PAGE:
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10 Bed A Stage For The Drama Of The Sexes

When we got home after my injection and picking up my medicine, Mother had to leave for work immediately, so she asked the Widow Ho to come over and look after me.

Looking out the window from my bed, I could see that it was a heavily overcast day. Last night's raging storm had blown itself into a gentle breeze that stirred the bare branches of the date tree so that their shadows flickered against the rice-paper panes in my window. My fever had begun to drop and I felt much better. The hospital procedures in the morning had taken almost two hours, and I was exhausted. Lying on my bed looking out my open window at the low-hanging winter clouds, now shot with the orange glow of the sun, now leaden gray, I fell asleep thinking about the frightening affair with the Ge family in the neighboring courtyard, and didn't wake up until Widow Ho called me at noon.

Feeling my forehead first, then pressing her own against mine to double-check my temperature, she said, "Much better, but you still have a little fever. Sit up and have something to eat. I've made you some shredded mustard root and egg-drop soup with black pepper and sesame oil. Have some while it's hot. It'll make you sweat and drive your fever out."

I said, "I'm not hungry. You eat it."

She said, "Niuniu, be a good girl. Sit up."

As she spoke, she pulled back my quilt and bent over to help me up. Resisting her, I said, "I feel sick, I'm sore all over. I don't want to eat."

By this time, I was almost as tall as she was, and because she had suffered from diabetes for many years and could eat no more than two and a half ounces of grain a day, she was thin and not very strong. If I just lay there not wanting to get up, she couldn't possibly move me.

I said, "You eat. I'll watch you."

"Ai!" she sighed. "I'm not going to eat by myself."

She sat down on the edge of my bed and tucked my quilt in around me again, saying, "You're like a candle. After burning with fever for just one night, you're almost melted away."

Like a sleepy cat sitting on the edge of my quilt, she twisted around so that she could look at me. The whites of her eyes were the limpid pale blue of lake water, and an anxious loneliness lurked in her dark pupils. The loveliness of her eyes was like a virus that made me drug dependent. It was as if some hidden desire flowing in her blood was projected through her eyes.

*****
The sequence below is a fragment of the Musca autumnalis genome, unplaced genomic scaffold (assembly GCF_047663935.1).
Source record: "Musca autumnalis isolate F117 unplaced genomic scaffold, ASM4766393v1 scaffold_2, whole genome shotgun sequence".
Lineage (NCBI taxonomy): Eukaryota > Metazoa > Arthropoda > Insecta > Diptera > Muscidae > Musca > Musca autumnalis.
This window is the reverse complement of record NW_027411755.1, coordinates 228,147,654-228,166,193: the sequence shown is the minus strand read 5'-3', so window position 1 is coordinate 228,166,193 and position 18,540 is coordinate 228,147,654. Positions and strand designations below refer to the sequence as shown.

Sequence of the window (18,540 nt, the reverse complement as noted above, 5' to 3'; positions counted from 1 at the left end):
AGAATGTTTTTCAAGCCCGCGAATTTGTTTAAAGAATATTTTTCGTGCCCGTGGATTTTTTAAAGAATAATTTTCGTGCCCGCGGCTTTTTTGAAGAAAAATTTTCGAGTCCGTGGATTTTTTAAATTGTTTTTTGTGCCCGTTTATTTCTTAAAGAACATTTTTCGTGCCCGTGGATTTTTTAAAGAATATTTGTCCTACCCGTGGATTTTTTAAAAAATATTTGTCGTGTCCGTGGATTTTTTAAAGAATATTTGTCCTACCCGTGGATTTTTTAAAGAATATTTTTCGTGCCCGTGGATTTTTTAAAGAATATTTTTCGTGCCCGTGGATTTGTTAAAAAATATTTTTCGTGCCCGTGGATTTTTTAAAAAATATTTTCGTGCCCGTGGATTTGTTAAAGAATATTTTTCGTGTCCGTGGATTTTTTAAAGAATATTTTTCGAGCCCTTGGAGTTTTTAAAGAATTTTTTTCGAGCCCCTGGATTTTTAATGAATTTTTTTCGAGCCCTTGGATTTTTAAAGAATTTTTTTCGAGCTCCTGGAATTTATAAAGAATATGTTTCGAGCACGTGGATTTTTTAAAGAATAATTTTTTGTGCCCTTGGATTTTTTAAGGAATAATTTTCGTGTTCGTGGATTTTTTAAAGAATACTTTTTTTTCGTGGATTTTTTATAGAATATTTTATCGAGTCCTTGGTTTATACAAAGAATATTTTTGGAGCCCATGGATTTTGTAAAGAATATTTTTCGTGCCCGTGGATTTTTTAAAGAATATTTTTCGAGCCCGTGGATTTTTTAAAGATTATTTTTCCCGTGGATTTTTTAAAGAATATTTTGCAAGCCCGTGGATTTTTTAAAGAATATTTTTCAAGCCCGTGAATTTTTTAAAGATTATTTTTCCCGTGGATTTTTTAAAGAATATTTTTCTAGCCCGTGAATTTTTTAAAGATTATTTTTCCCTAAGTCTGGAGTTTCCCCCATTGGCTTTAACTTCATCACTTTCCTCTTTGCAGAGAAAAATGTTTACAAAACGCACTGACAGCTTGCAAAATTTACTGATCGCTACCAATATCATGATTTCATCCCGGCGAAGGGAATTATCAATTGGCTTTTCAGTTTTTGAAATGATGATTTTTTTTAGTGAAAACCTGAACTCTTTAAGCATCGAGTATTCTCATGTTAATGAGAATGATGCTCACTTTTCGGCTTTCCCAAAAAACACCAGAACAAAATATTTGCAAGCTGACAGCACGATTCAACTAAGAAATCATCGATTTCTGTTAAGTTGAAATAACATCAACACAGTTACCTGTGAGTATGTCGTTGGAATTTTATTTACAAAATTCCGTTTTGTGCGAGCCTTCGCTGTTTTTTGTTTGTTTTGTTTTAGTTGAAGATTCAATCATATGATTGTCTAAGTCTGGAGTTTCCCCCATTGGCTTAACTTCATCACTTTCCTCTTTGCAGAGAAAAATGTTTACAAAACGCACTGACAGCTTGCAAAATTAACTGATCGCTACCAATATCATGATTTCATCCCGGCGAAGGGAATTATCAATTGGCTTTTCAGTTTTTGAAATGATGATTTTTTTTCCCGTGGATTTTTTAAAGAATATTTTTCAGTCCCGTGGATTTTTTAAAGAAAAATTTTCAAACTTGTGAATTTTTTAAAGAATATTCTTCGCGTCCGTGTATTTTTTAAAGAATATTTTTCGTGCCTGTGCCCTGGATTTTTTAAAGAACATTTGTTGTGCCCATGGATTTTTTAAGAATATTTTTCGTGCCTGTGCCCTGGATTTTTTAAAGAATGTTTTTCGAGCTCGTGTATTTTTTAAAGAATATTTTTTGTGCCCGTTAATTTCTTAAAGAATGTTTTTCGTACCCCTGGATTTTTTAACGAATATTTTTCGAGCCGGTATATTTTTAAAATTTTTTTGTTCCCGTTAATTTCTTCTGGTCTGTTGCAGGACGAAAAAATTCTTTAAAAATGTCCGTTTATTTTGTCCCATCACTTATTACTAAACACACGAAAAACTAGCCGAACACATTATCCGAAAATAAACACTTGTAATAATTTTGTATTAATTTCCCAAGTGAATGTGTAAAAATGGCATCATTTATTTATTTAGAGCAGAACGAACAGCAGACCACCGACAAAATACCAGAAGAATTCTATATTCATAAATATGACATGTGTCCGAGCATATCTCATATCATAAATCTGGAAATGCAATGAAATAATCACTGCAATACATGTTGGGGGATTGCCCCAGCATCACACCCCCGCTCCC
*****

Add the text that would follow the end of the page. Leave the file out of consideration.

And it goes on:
I pulled up my knees so she could make herself comfy leaning against my legs. Though my legs were soft and weak, the moment she touched them they felt as powerful as wound-up springs, and I rooted them firmly in the bedding so that she could lean against me.

"Well then, I'll just sit here so we can have a chat." She shifted around to get more comfortable, and leaning against my legs, she wrapped an arm around my knees.

I said, "It must hurt when you give yourself injections."

She said, "No. All you have to do is pretend it's nothing and relax. Then you hardly feel a thing. The more tense you are, the more it hurts."

I said, "The nurse who gave me my injection this morning must have been angry at someone, and she took it out on me. You would have thought she was giving an elephant an injection." I pulled my panties down below my hips. It was all hard where she had stuck in the needle and was already turning blue. "Look."

She winced when she saw it, and said, "Don't go to the hospital for the rest of your shots. I'll do them for you. You won't feel a thing."

I said, "You know how to inject penicillin too?"

"They're all the same." While she was talking, she pressed the swelling with her fingers, rubbing it very lightly.

Her fingers were very cool and limber as snakes, as if they had no bones. I could see her long, curved neck above me and the gentle swell of her breasts inside her sweater as she leaned over, pressing her thin body against me. Her body curved in an arc that was as fluid as a beautiful melody. Her face was a bit too pale, but the skin of her entire body bespoke a tender readiness to rush to me at a moment's notice, to watch over me, to protect me, and to drive away any pain or misfortune that threatened me.

All of this made me feel totally at ease, especially her touching me, allowing my senses to run along vague and unexpected paths. I thought of that time many years ago when she wanted me to lie next to her and kiss her breasts, which glistened like the polished jade stones on her pillow, and of the doleful tears that slowly gathered to roll across her cheek and fall. Then, for some reason, an image of the two naked bodies entwined on the military cot in Yi Qiu's inner room flashed briefly through my mind.

Switching my attention, I looked at the door to my room, and I noticed that the December light slanting in through the window was much brighter than it had been in the morning. I could see the dust motes floating in the light.

Purposely switching my train of thought, I asked, "Did Mrs. Ge really die?"